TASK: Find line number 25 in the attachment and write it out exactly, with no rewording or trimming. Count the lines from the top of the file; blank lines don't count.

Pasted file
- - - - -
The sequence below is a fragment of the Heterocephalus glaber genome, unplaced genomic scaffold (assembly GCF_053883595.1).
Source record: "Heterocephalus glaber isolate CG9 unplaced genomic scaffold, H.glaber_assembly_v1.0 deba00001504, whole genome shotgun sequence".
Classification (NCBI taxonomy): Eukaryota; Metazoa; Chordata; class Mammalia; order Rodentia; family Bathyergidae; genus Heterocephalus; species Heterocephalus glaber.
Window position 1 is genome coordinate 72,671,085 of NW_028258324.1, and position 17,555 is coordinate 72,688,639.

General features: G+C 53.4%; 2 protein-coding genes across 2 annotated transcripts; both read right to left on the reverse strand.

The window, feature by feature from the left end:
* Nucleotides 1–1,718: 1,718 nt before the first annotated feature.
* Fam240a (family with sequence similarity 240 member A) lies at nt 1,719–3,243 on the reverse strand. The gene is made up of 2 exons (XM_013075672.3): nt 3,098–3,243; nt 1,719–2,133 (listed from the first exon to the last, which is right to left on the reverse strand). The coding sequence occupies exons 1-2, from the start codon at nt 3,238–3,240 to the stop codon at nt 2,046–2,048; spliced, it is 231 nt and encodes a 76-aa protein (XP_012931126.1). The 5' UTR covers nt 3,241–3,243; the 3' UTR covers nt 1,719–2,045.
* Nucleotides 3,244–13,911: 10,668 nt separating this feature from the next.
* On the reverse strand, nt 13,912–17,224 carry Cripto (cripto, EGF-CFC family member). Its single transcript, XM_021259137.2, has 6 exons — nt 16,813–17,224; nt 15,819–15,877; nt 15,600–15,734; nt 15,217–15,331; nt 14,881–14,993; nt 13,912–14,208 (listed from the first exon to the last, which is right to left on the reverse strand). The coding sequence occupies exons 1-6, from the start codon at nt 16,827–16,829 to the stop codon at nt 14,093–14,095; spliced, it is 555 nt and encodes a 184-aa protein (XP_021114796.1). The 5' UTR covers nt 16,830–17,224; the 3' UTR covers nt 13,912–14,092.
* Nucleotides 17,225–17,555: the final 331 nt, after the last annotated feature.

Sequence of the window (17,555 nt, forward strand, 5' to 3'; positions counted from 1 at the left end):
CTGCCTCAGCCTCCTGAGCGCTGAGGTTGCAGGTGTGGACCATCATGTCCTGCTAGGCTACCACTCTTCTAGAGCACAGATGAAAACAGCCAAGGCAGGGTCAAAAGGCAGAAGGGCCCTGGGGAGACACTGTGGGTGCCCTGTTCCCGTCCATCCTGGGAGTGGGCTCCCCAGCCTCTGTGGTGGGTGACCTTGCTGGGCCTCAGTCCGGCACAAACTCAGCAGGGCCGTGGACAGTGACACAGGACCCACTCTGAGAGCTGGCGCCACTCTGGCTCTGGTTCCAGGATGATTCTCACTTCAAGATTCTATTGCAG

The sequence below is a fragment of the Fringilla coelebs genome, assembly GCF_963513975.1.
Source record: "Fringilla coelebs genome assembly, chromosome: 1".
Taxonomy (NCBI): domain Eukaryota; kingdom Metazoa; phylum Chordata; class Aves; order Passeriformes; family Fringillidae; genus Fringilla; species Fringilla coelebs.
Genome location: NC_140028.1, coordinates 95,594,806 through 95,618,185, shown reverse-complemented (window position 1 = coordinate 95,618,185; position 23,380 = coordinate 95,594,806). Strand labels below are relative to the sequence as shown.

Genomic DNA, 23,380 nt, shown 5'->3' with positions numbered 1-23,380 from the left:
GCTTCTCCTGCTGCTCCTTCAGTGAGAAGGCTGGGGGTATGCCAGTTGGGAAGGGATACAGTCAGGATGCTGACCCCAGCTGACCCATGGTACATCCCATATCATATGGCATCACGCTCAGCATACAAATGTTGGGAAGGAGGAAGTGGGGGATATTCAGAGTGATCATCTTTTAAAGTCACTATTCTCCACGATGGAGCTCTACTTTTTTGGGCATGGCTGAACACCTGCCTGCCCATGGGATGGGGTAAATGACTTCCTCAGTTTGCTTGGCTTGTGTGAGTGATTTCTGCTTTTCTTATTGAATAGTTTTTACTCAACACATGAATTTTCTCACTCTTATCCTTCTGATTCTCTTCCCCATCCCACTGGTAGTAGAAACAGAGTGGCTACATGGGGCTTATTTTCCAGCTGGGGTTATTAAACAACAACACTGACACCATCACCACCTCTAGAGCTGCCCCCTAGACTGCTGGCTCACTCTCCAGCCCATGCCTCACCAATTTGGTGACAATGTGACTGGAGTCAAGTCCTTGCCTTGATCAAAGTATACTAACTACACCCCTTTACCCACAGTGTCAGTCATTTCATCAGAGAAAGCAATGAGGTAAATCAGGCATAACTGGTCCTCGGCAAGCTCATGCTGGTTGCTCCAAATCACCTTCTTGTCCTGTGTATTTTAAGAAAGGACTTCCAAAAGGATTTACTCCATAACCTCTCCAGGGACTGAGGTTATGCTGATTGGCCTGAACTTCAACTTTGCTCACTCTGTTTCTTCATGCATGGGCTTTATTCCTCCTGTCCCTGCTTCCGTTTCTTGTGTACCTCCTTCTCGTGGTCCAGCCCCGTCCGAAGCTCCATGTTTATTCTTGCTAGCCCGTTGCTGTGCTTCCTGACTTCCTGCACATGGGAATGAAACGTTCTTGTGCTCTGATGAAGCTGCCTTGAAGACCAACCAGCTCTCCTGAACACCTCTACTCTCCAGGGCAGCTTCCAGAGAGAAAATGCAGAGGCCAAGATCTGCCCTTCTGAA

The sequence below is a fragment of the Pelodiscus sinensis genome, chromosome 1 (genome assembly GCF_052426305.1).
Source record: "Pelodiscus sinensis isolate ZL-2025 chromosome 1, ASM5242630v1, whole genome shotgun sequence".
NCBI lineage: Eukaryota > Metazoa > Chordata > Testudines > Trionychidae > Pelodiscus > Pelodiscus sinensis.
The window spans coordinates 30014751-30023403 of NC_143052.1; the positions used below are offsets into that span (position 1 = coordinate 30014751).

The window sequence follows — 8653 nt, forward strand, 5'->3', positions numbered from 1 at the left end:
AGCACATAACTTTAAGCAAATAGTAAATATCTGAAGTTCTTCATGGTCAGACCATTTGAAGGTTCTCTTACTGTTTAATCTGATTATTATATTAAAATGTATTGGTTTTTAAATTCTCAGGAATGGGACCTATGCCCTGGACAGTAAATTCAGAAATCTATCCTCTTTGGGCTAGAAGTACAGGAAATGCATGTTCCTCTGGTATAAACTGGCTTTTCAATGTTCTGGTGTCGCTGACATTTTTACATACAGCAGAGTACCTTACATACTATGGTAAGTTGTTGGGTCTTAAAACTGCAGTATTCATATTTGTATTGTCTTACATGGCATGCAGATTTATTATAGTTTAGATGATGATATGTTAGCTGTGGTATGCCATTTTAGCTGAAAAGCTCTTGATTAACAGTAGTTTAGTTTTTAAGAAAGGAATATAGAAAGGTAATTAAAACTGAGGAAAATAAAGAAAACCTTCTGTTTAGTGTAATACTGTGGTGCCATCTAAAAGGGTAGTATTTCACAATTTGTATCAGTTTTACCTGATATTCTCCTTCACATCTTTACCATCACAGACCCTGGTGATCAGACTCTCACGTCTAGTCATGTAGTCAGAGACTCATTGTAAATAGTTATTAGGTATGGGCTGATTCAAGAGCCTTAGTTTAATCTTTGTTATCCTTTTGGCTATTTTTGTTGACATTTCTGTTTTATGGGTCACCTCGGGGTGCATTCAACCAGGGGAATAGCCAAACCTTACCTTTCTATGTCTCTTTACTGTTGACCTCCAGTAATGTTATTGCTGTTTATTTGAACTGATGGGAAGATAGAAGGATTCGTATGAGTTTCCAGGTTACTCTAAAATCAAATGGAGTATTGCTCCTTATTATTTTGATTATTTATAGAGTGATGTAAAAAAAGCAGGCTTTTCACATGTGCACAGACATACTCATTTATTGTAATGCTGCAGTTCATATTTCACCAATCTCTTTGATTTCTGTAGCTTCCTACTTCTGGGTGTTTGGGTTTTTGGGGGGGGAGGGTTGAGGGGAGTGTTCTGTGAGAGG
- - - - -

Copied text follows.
AGCACATAACTTTAAGCAAATAGTAAATATCTGAAGTTCTTCATGGTCAGACCATTTGAAGGTTCTCTTACTGTTTAATCTGATTATTATATTAAAATGTATTGGTTTTTAAATTCTCAGGAATGGGACCTATGCCCTGGACAGTAAATTCAGAAATCTATCCTCTTTGGGCTAGAAGTACAGGAAATGCATGTTCCTCTGGTATAAACTGGCTTTTCAATGTTCTGGTGTCGCTGACATTTTTACATACAGCAGAGTACCTTACATACTATGGTAAGTTGTTGGGTCTTAAAACTGCAGTATTCATATTTGTATTGTCTTACATGGCATGCAGATTTATTATAGTTTAGATGATGATATGTTAGCTGTGGTATGCCATTTTAGCTGAAAAGCTCTTGATTAACAGTAGTTTAGTTTTTAAGAAAGGAATATAGAAAGGTAATTAAAACTGAGGAAAATAAAGAAAACCTTCTGTTTAGTGTAATACTGTGGTGCCATCTAAAAGGGTAGTATTTCACAATTTGTATCAGTTTTACCTGATATTCTCCTTCACATCTTTACCATCACAGACCCTGGTGATCAGACTCTCACGTCTAGTCATGTAGTCAGAGACTCATTGTAAATAGTTATTAGGTATGGGCTGATTCAAGAGCCTTAGTTTAATCTTTGTTATCCTTTTGGCTATTTTTGTTGACATTTCTGTTTTATGGGTCACCTCGGGGTGCATTCAACCAGGGGAATAGCCAAACCTTACCTTTCTATGTCTCTTTACTGTTGACCTCCAGTAATGTTATTGCTGTTTATTTGAACTGATGGGAAGATAGAAGGATTCGTATGAGTTTCCAGGTTACTCTAAAATCAAATGGAGTATTGCTCCTTATTATTTTGATTATTTATAGAGTGATGTAAAAAAAGCAGGCTTTTCACATGTGCACAGACATACTCATTTATTGTAATGCTGCAGTTCATATTTCACCAATCTCTTTGATTTCTGTAGCTTCCTACTTCTGGGTGTTTGGGTTTTTGGGGGGGGAGGGTTGAGGGGAGTGTTCTGTGAGAGG